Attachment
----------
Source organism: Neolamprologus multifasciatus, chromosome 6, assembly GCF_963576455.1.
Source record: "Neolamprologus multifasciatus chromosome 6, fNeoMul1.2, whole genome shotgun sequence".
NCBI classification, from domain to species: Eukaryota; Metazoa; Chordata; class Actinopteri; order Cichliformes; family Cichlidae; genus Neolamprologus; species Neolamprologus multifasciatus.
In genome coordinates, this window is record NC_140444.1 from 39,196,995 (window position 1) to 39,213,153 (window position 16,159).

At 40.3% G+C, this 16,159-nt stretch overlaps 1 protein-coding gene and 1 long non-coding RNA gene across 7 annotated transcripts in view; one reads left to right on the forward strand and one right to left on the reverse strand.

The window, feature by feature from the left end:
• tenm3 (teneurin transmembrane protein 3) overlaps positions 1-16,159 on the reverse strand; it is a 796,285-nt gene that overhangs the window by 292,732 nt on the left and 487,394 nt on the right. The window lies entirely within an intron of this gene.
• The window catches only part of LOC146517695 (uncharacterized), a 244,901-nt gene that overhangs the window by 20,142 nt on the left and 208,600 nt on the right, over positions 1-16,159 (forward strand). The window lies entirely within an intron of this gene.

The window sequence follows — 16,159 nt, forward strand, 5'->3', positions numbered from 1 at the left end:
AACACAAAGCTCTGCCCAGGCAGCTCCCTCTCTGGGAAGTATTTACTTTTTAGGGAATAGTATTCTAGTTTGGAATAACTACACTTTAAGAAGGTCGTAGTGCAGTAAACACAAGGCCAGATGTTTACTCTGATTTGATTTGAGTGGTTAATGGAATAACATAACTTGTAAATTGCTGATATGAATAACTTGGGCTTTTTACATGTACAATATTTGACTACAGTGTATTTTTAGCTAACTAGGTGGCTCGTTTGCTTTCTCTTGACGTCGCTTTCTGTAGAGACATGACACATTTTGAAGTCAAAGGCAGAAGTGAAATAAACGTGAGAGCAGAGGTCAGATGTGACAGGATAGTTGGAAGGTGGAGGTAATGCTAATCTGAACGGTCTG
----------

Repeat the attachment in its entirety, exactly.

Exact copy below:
Source organism: Neolamprologus multifasciatus, chromosome 6, assembly GCF_963576455.1.
Source record: "Neolamprologus multifasciatus chromosome 6, fNeoMul1.2, whole genome shotgun sequence".
NCBI classification, from domain to species: Eukaryota; Metazoa; Chordata; class Actinopteri; order Cichliformes; family Cichlidae; genus Neolamprologus; species Neolamprologus multifasciatus.
In genome coordinates, this window is record NC_140444.1 from 39,196,995 (window position 1) to 39,213,153 (window position 16,159).

At 40.3% G+C, this 16,159-nt stretch overlaps 1 protein-coding gene and 1 long non-coding RNA gene across 7 annotated transcripts in view; one reads left to right on the forward strand and one right to left on the reverse strand.

The window, feature by feature from the left end:
• tenm3 (teneurin transmembrane protein 3) overlaps positions 1-16,159 on the reverse strand; it is a 796,285-nt gene that overhangs the window by 292,732 nt on the left and 487,394 nt on the right. The window lies entirely within an intron of this gene.
• The window catches only part of LOC146517695 (uncharacterized), a 244,901-nt gene that overhangs the window by 20,142 nt on the left and 208,600 nt on the right, over positions 1-16,159 (forward strand). The window lies entirely within an intron of this gene.

The window sequence follows — 16,159 nt, forward strand, 5'->3', positions numbered from 1 at the left end:
AACACAAAGCTCTGCCCAGGCAGCTCCCTCTCTGGGAAGTATTTACTTTTTAGGGAATAGTATTCTAGTTTGGAATAACTACACTTTAAGAAGGTCGTAGTGCAGTAAACACAAGGCCAGATGTTTACTCTGATTTGATTTGAGTGGTTAATGGAATAACATAACTTGTAAATTGCTGATATGAATAACTTGGGCTTTTTACATGTACAATATTTGACTACAGTGTATTTTTAGCTAACTAGGTGGCTCGTTTGCTTTCTCTTGACGTCGCTTTCTGTAGAGACATGACACATTTTGAAGTCAAAGGCAGAAGTGAAATAAACGTGAGAGCAGAGGTCAGATGTGACAGGATAGTTGGAAGGTGGAGGTAATGCTAATCTGAACGGTCTG